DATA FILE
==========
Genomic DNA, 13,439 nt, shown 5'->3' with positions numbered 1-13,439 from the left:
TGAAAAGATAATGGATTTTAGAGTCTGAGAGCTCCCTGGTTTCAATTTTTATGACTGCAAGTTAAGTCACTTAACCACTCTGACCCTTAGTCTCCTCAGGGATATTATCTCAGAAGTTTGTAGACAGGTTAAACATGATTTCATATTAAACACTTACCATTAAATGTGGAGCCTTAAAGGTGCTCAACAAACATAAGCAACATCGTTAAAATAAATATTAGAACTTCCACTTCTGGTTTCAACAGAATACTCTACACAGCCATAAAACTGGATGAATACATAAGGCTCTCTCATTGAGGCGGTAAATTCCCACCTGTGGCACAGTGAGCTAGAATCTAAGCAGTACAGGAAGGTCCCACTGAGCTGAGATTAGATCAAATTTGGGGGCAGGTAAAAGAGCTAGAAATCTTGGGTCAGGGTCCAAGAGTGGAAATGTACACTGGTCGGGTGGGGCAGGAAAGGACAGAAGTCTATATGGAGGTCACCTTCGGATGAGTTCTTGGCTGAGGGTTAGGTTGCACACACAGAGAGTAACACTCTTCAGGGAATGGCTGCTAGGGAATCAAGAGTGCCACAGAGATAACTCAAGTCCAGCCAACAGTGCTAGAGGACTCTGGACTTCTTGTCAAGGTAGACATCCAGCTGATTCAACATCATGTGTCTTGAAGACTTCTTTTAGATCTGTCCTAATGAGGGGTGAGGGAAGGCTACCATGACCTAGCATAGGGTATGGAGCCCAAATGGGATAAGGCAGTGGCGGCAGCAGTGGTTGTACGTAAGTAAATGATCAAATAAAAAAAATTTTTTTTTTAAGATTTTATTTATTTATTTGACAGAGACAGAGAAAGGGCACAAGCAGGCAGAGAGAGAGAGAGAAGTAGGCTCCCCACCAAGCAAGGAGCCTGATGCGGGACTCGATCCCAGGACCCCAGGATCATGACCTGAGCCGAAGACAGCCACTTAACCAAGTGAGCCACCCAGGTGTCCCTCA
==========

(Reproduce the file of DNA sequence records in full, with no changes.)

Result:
Genomic DNA, 13,439 nt, shown 5'->3' with positions numbered 1-13,439 from the left:
TGAAAAGATAATGGATTTTAGAGTCTGAGAGCTCCCTGGTTTCAATTTTTATGACTGCAAGTTAAGTCACTTAACCACTCTGACCCTTAGTCTCCTCAGGGATATTATCTCAGAAGTTTGTAGACAGGTTAAACATGATTTCATATTAAACACTTACCATTAAATGTGGAGCCTTAAAGGTGCTCAACAAACATAAGCAACATCGTTAAAATAAATATTAGAACTTCCACTTCTGGTTTCAACAGAATACTCTACACAGCCATAAAACTGGATGAATACATAAGGCTCTCTCATTGAGGCGGTAAATTCCCACCTGTGGCACAGTGAGCTAGAATCTAAGCAGTACAGGAAGGTCCCACTGAGCTGAGATTAGATCAAATTTGGGGGCAGGTAAAAGAGCTAGAAATCTTGGGTCAGGGTCCAAGAGTGGAAATGTACACTGGTCGGGTGGGGCAGGAAAGGACAGAAGTCTATATGGAGGTCACCTTCGGATGAGTTCTTGGCTGAGGGTTAGGTTGCACACACAGAGAGTAACACTCTTCAGGGAATGGCTGCTAGGGAATCAAGAGTGCCACAGAGATAACTCAAGTCCAGCCAACAGTGCTAGAGGACTCTGGACTTCTTGTCAAGGTAGACATCCAGCTGATTCAACATCATGTGTCTTGAAGACTTCTTTTAGATCTGTCCTAATGAGGGGTGAGGGAAGGCTACCATGACCTAGCATAGGGTATGGAGCCCAAATGGGATAAGGCAGTGGCGGCAGCAGTGGTTGTACGTAAGTAAATGATCAAATAAAAAAAATTTTTTTTTTAAGATTTTATTTATTTATTTGACAGAGACAGAGAAAGGGCACAAGCAGGCAGAGAGAGAGAGAGAAGTAGGCTCCCCACCAAGCAAGGAGCCTGATGCGGGACTCGATCCCAGGACCCCAGGATCATGACCTGAGCCGAAGACAGCCACTTAACCAAGTGAGCCACCCAGGTGTCCCTCA